That’s the magic here. SWIG takes the original C++ code, processes it into a series of Python scripts (along with a C++ wrapper class to bridge the gap between the two languages). The pyMicropolis directory in the repository contains Python only code for making calls to that original Sim engine and letting it do it’s thing while the UI handles responses from the user and forwards those requests on to the C++ code.
SWIG wraps the C++ code but also provides a means for talking back to the calling language (in this case, Python). There are some callback functions defined in the SWIG interface file which handle the C callback function (named callback, you’ll find it in the stubs.cpp file in the Micropolis project). This is hooked up in Python so anytime the game engine makes a call to the callback method, Python code will be invoked and that handles dispatching the callback type to the appropriate function in the scripting language which then updates whatever view or control is attached to it.
When I said platform independence it really is just that. You’ll need to make sure you have a few things installed first (Python, PyGTK, GTK). Once you get a copy of the current codebase and have built the system for your platform (Windows, Mac, or Linux) go into the MicropolisCore/src directory.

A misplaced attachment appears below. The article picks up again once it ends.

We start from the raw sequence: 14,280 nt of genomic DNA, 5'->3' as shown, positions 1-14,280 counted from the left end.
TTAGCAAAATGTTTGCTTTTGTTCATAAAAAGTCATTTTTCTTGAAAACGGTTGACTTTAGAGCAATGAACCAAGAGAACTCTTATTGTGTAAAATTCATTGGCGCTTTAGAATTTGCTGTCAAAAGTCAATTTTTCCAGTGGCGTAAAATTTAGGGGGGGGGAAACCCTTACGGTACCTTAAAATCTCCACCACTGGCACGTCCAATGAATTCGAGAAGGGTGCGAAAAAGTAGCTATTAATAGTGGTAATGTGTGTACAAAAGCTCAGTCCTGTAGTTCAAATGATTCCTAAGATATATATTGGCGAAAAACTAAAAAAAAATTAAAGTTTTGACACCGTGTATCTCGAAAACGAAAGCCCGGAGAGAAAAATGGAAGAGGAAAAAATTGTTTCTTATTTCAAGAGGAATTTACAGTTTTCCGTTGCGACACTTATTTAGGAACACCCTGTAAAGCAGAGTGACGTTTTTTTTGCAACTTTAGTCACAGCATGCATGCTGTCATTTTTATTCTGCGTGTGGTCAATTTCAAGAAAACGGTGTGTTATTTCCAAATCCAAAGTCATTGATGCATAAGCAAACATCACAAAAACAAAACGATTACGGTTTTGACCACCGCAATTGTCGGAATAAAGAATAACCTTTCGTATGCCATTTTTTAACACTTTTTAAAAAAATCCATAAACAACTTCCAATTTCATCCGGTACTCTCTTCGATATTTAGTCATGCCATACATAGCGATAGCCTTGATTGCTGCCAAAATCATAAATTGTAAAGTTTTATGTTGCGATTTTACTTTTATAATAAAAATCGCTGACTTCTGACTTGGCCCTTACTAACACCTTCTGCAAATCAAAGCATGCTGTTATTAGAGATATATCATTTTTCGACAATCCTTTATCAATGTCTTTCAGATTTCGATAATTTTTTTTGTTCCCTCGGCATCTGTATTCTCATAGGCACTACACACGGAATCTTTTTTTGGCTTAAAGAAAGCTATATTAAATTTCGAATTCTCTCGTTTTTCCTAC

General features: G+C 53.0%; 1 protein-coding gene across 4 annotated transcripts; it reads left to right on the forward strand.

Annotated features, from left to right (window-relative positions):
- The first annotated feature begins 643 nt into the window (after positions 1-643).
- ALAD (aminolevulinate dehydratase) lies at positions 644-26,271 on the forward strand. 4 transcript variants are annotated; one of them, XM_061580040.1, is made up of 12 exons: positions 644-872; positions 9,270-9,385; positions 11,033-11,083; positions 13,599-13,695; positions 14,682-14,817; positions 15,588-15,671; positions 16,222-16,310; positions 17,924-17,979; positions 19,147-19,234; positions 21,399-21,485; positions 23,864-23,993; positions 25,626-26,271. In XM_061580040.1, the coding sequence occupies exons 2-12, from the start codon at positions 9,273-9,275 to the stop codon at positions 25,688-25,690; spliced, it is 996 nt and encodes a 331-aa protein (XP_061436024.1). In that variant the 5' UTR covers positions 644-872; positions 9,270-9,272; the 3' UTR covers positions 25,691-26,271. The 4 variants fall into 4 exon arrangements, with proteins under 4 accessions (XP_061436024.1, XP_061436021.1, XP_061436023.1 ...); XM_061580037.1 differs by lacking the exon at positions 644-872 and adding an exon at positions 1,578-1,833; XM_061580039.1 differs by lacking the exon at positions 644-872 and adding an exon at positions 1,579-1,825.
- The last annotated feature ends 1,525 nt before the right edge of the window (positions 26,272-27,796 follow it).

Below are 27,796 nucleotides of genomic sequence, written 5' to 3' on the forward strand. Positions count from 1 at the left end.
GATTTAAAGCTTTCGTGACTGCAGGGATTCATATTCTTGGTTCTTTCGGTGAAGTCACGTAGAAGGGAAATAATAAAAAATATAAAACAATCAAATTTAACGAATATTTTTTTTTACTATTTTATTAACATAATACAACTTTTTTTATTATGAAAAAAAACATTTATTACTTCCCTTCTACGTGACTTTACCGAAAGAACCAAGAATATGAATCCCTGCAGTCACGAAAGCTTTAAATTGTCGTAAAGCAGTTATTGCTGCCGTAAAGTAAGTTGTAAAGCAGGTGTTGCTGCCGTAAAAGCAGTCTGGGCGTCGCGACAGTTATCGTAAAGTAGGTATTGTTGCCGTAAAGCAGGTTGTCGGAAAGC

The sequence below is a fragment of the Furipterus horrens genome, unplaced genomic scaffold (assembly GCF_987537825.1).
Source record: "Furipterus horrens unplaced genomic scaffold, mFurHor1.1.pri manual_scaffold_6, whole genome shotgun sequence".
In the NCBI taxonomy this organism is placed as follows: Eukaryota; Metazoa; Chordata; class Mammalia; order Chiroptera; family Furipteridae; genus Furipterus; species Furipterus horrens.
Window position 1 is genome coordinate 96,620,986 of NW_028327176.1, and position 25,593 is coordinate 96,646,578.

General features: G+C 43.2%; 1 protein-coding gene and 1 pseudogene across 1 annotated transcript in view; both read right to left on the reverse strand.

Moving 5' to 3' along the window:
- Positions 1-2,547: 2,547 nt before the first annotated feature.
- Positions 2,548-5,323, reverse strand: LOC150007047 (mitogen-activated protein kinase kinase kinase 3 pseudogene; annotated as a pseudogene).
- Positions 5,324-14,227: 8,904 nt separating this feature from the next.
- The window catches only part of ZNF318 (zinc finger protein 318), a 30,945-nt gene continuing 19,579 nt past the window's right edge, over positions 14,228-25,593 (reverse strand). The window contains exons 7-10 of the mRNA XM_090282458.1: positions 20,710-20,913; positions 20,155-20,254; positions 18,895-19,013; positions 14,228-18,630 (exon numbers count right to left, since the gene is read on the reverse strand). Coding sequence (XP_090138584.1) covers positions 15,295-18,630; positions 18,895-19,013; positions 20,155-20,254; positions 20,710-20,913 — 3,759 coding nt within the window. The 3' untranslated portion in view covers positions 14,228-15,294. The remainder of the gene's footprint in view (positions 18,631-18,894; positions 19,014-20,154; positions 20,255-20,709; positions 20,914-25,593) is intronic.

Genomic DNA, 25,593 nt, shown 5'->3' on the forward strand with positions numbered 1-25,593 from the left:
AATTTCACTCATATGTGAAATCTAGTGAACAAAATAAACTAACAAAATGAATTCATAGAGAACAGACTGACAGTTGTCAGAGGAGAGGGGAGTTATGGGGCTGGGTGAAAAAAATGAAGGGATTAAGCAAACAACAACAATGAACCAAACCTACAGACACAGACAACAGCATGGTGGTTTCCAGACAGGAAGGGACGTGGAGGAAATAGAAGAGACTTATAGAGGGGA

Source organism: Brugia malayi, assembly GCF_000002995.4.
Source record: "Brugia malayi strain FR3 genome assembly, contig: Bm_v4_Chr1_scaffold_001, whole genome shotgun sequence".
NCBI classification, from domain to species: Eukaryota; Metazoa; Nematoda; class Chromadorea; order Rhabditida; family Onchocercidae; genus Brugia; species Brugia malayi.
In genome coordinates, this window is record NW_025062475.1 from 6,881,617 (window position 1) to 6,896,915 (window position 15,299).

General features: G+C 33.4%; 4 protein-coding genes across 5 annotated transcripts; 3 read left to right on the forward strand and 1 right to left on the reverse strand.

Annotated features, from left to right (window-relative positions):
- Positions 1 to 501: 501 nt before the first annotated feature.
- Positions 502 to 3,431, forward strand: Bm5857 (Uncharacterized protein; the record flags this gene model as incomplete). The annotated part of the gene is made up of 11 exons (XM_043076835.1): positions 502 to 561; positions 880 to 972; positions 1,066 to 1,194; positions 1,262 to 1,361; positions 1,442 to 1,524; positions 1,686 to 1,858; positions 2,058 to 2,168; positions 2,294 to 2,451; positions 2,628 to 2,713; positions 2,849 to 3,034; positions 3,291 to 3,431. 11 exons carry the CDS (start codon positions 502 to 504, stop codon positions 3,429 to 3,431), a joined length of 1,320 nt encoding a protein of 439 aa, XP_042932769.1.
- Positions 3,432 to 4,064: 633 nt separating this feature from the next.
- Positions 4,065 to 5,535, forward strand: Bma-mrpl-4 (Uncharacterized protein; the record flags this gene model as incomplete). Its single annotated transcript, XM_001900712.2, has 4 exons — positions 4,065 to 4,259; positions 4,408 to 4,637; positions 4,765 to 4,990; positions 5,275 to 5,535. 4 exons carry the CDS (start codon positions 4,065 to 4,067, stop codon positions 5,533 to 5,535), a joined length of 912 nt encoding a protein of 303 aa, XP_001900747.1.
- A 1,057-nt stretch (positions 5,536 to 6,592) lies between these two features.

On Linux run this “./run-gtkfrontend”. This Python script launches the PyGTK UI and produces this (running under Gnome on Debian):
On Windows run “python run-gtkfrontend” from the same directory, which produces this (running under Windows 7):
Both are using the same C++ files (MicropolisCore, compiled for that platform) and both are using the exact same Python scripts. Platform Coolness.
Wrap or Rewrite
Some might argue that porting all the original C code into a C++ class (yes, it’s a single God class called Micropolis) is crazy. However what’s probably more insane is having to go through, line by line, in the original C code and rip out the hard coded UI references and pull them into something more manageable. That ugliness was already done for you by Mr. Hopkins. Okay, it’s an ugly single C++ class and there are still a lot of “C” constructs in the code.
However it’s all in C++ code now and SWIG wraps it up pretty nicely. There’s very little Python specific code that had to be written to manage talking to the C++ code (really just the callback code and a few typemaps). To continue development on one platform or another (or another language) is pretty brainless at this point.
Could you go back and rewrite all the original C code into some kind of “portable” C. Perhaps. You would still have to rip out the UI specific calls to the Tcl/Tk toolkit and all of it’s ugliness. Then what do you do? Replace the Tcl code with calls to something portable like SDL? So now you’re swapping one technology for another.